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In short: we have to have PROBLEMS!

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There are so many examples of problem-as-solution. Nettle juice heals its own sting. Couch grass, world’s WORST weed, choking and starving out whatever you’ve planted (sorry, not altering that schema, don’t care what godawful weeds you think you’ve discovered) makes the most incredible bio-accessible fertilizer for your garden when brewed into weed tea. Ever heard of the wounded healer? Folks who have been through terrible things and have gone through their own healing process make incredibly compassionate, informed healers. Think of vaccines: disease healing disease.

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My sweetheart’s neurochemistry book says that there are two ways you can make new circuits as an adult. One is through overwhelming emotion. For example, if you have always loved chocolate cake, and then one night  as you are eating a piece of chocolate cake you learn that your best friend has died, your schema for chocolate cake is going to change. You won’t associate it with happiness anymore, you’ll associate it with grief. Overwhelming emotion can rewire our circuits instantaneously.

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The other way to make new circuits as an adult is through repetition. This entails  laboriously repeating a behavior again and again until the brain takes to it. I am getting married in two weeks, and as a form of purification and ritual readiness, my honey and I decided to do thirty days of clean eating.

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notice how there is no toast with jam. 😦

We’re two weeks in, eating only whole foods, no sugar, dairy, alcohol, or grains, and boy is the repetition grueling. I want my tea with milk and sugar every morning. But EVERY MORNING, I don’t have it. And slowly, my brain is building a circuit that says “black coffee is an acceptable substitute for milky, sugary tea in the morning.”

 

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Did I say slowly? It’s SLOOOOOOOOOOOW. I WANT MY TEA WITH MILK AND SUGAR! But this morning, I didn’t even reach for the teapot. I automatically took down the coffee beans. It is slow, but it is happening.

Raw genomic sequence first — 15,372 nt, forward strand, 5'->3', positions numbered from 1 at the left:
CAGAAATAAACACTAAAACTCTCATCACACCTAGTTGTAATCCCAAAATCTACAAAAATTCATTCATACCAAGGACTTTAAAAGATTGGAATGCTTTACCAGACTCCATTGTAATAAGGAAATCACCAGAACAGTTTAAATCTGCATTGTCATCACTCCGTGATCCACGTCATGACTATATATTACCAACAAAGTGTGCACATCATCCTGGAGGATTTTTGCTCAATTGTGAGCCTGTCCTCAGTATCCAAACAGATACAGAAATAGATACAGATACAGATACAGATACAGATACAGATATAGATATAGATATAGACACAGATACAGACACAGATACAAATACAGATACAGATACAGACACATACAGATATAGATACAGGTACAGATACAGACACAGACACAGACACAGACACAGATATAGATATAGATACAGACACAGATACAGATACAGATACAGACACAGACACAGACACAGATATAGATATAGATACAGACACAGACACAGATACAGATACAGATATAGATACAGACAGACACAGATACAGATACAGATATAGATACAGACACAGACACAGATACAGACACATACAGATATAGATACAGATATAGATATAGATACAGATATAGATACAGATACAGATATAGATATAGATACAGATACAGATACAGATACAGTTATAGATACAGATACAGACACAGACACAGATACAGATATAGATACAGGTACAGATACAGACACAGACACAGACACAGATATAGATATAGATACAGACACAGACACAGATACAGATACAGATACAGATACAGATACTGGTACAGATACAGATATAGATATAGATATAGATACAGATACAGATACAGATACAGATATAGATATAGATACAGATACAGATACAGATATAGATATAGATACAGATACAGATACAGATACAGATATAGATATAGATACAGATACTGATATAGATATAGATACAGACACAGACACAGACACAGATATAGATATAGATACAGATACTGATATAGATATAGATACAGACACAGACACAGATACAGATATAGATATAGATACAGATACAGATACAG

imageOn Wednesday night, we had the magical experience of using both deep emotion and intermodal artistic repetition to build new circuits in the brain. It felt AMAZING in that room.

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Maeve had found live musicians, at the last minute, and as we engaged in our kundalini kriyas, they drummed and played for us. We could feel, tangibly, the problems resolving to solutions in our bodies, the ways physical stress can lead to joy.

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We used co-counseling to explore the self-critical and maladaptive voices that repeatedly shut us down. We identified these voices, gave them names, and then embodied them in a role play that led to terrible, stagnant feelings. Hooray! Deep emotion activated!

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Then we spent some time on art, using color and shape and line and symbol to discern what was behind these voices, what unmet needs they represented. The unmet needs told us the desire these voices were hiding. Perfectionism can be a desire for acceptance, for example, and unworthiness can be a desire to feel valid.

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We embodied the desires, this time, and the joy in the room was palpable. Hooray! More deep emotion!

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And then the art we had made about critical voices became seeds for paintings of our desires, and the room filled with extraordinary color and swirling light. Problems transformed into solutions right before our eyes. There was silence and laughter and a deep sense of creation.

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This is what I so love about the Expressive Arts. If you want your life to transform, deep emotion and repetition have to be engaged. When the emotion is evoked by lovely music, by delicious motion, by moving and heartfelt words, by brilliant colors and lines and brushstrokes and shapes; when the repetition is engaged by exploring a theme first through art, then poetry, then movement, then music; the transformation happens seamlessly. And it is passionate and powerful and safe and lasting.

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I love this about permaculture too. Yes, the world is full of terrifying and desperate problems. But as we learn from nature and repetitively, with deep passion and emotion, apply her solutions to the land around us, we gain agency and hope. As we transform problems into solutions, again and again, we find that we are transforming not only ourselves, but also the world around us.